Hudson River School of Painting
Hudson River School of Painting
Theories of Art . American artists began to move away from traditional artistic standards and explore Romantic thought, which emphasized the intense expression of tumultuous emotion and suggested that individual and national feeling would shape an artist’s work. Painter Washington Allston’s career reflected the shifting theoretical currents that shaped American art in the early nineteenth century. After a period of travel and study in Europe from 1801 to 1804 Allston returned to the United States and struggled in his painting to reconcile the two major schools of artistic thought. On the one hand was the traditional standard of painting represented by the work of Sir Joshua Reynolds, an English
artist who stated that a painting should faithfully reproduce nature as it was seen by the artist and should also carry a clear moral message. For traditioonalists such as Reynolds depictions of historcial or biblical events were the highest from of painting, followed by landscapes; portraits were the lowested form because pictures of an individual could not deliver any higher moral message unless the subject happened to be especially worthy of imitation. On the other hand Allston was also interested in the new Romantic artistic theory of Samuel Taylor Coleridge, who argued that art should reflect the artist’s own subjective perceptions of natural obvjects. Throughout his career Allston struggled with these two viewpoints, trying to find a style of painting that would deliver a universal moral meaning while also reflecting the subjective feelings and impressions Allston experienced while considering the object of the paintiing. Allston’s later paintings were poetically sjuggestive landscapes which reconciled to some extent his interest in Romanticism with his desire to produce accurate representations of nature.
Beauty and Sublimity. Allston strongly influenced his successors in the United States, who struggled with similar conflicts. Several painters, led by English thinker Edmund Burke between the beautiful and the sublime in nature and it art. Beautiful images, such as ordered gardens, flowers, or thickets, conveyed a sense of harmony and peace; sublime images, such as mountains or owaterfalls, produced violent feelings of strength or forcefulness. The scenery of the Hudson River valley area offered painters a wealth of models of both types. American artists such as Cole were also influenced by the Romantic idea that the artist’s perception of nature reflected his national identity as well as his individual thoughts and feelings. An American artist would thus brings to his painting a particularly American way of seeing and representing objects. According to this theory the American landscape, as panited by American artist, would result in an art that would be distinctively and uniquely American.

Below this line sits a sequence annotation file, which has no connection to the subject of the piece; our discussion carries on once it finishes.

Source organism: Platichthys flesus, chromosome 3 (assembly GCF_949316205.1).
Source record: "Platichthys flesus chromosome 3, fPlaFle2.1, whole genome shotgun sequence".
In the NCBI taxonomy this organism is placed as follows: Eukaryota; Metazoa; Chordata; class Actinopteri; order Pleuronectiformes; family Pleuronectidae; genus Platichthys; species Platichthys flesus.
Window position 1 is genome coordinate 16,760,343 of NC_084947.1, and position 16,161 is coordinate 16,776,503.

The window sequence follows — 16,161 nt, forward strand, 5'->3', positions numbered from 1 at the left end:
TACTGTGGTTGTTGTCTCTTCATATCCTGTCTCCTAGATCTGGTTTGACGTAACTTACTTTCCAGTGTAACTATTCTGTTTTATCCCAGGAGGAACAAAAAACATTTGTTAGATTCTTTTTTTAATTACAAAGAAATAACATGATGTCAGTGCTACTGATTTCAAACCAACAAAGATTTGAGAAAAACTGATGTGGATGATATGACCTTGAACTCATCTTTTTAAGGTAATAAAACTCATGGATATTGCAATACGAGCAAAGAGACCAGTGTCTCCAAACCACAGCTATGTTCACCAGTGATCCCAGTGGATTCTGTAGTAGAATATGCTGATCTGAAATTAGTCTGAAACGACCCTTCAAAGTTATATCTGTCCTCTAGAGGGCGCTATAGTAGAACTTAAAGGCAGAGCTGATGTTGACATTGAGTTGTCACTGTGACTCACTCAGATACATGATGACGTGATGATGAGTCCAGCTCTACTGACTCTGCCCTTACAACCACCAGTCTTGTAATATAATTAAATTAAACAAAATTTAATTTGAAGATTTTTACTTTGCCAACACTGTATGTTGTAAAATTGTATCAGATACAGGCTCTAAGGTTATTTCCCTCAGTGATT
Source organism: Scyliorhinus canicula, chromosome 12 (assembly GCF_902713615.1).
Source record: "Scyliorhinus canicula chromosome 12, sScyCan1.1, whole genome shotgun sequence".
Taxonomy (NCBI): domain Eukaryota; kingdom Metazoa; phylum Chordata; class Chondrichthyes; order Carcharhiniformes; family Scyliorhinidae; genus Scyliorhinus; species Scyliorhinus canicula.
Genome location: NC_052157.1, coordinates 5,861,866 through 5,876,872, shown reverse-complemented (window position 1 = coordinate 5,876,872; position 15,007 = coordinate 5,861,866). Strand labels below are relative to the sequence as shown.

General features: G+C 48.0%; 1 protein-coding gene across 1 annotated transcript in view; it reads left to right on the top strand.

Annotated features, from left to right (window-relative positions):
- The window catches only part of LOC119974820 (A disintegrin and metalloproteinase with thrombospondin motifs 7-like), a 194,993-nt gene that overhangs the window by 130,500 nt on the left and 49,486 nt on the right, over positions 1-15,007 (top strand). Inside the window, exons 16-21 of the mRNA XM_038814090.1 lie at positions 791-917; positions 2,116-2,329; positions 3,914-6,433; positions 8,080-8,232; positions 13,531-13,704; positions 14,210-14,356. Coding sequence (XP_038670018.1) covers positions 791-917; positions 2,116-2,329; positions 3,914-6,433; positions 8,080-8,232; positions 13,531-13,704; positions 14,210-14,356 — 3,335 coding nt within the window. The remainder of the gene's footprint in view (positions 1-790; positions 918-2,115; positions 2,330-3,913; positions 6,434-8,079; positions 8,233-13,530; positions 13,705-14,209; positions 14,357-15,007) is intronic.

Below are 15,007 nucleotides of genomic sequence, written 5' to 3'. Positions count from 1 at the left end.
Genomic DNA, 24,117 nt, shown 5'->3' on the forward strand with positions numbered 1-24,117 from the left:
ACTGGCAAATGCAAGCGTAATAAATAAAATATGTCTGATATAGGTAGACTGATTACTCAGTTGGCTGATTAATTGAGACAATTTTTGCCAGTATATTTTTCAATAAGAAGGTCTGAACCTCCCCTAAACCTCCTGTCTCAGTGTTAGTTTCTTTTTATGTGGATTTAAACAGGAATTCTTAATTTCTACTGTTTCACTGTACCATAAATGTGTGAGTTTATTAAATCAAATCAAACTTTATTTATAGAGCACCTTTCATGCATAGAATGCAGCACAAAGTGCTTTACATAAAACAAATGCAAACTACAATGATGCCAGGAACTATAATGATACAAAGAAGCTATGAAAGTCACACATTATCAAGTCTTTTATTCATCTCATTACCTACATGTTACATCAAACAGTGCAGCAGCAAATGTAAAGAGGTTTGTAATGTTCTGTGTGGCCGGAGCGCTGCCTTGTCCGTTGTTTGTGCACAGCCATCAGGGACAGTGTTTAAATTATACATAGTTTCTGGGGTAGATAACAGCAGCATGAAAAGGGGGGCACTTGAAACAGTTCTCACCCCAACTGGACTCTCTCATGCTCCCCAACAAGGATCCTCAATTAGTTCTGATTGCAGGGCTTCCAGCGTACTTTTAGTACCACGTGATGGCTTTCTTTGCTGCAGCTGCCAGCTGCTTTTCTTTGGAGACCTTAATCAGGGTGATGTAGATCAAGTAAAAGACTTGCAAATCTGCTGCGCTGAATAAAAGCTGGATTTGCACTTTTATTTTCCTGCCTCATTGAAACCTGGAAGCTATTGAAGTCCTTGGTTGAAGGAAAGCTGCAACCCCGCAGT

Cole. Thomas Cole’s paintings, which drew heavily on images taken from the Hudson River valley, were the most famous examples of this school of thought. The success of his early biblical paintings and landscapes, in cluding Expulsion from the Garden of Eden (1827–1828) and Sunny Morning on the Hudson River (1827), brought Cole enough money to allow him to travel to Europe to study art. After returning in 1833 Cole settled in the Hudson River valley and began to paint landscapes, using the scenery around him as the inspirations and subject of a variety of paintings, inculding The Course of Empire and The Voyage of Life (1830–1840) series. Cole was especially gifted at landscapes, almost seeming to turn physical settings into living characters in his work. In Manfred (1833), based on George Gordon, Lord Byron’s poem of the same name, Cole used the image of an enormous waterfall to convey the explosive, passionate power oof the poem. Cole expressed his beliefs about American scenery in an 1836 essay published in the American Monthly Magazine; in spite of the Americcan landscape’s lack of historical associations, argued Cole, “the great struggle for freedom has sanctified many a spot, and many a mountain, stream, and rock has its legend, worthy of poet’s pen or the painter’s pencil. But American
associations are not so much of the past as of the present and the future.” With his paintings Cole hoped to inspire observers to dreams of the American future as well as to reverence for the American past.
Durand. Another artist usually associated with the Hudson River School was Asher Durand, engraver and painter. As an engraver Durand played an important role in popularizing the works of American painters. Durand specialized in landscape painting although, like Cole, he also painted biblical and historical works. His paintings inclined toward the beautiful, whereas Cole tended to favor more-sublime subjects; if Cole viewed nature as an awesome force in itself, Durand saw it as a benevolent site of human activity. One of Durand’s best-known paintings was Kindred Spirits (1849), painted after Cole’s death in 1848, which portrayed Cole and his close friend, the poet William Cullen Bryant, as small figures set against the grandeur of the Catskill Mountains.
John W. McCoubrey, American Art, 1700–1960: Sources and Documents (Englewood Cliffs, N.J.: Prentice-Hall, 1965);
Daniel M. Mendelowitz, A History of American Art, second edition (New York: Holt, Rinehart & Winston, 1973);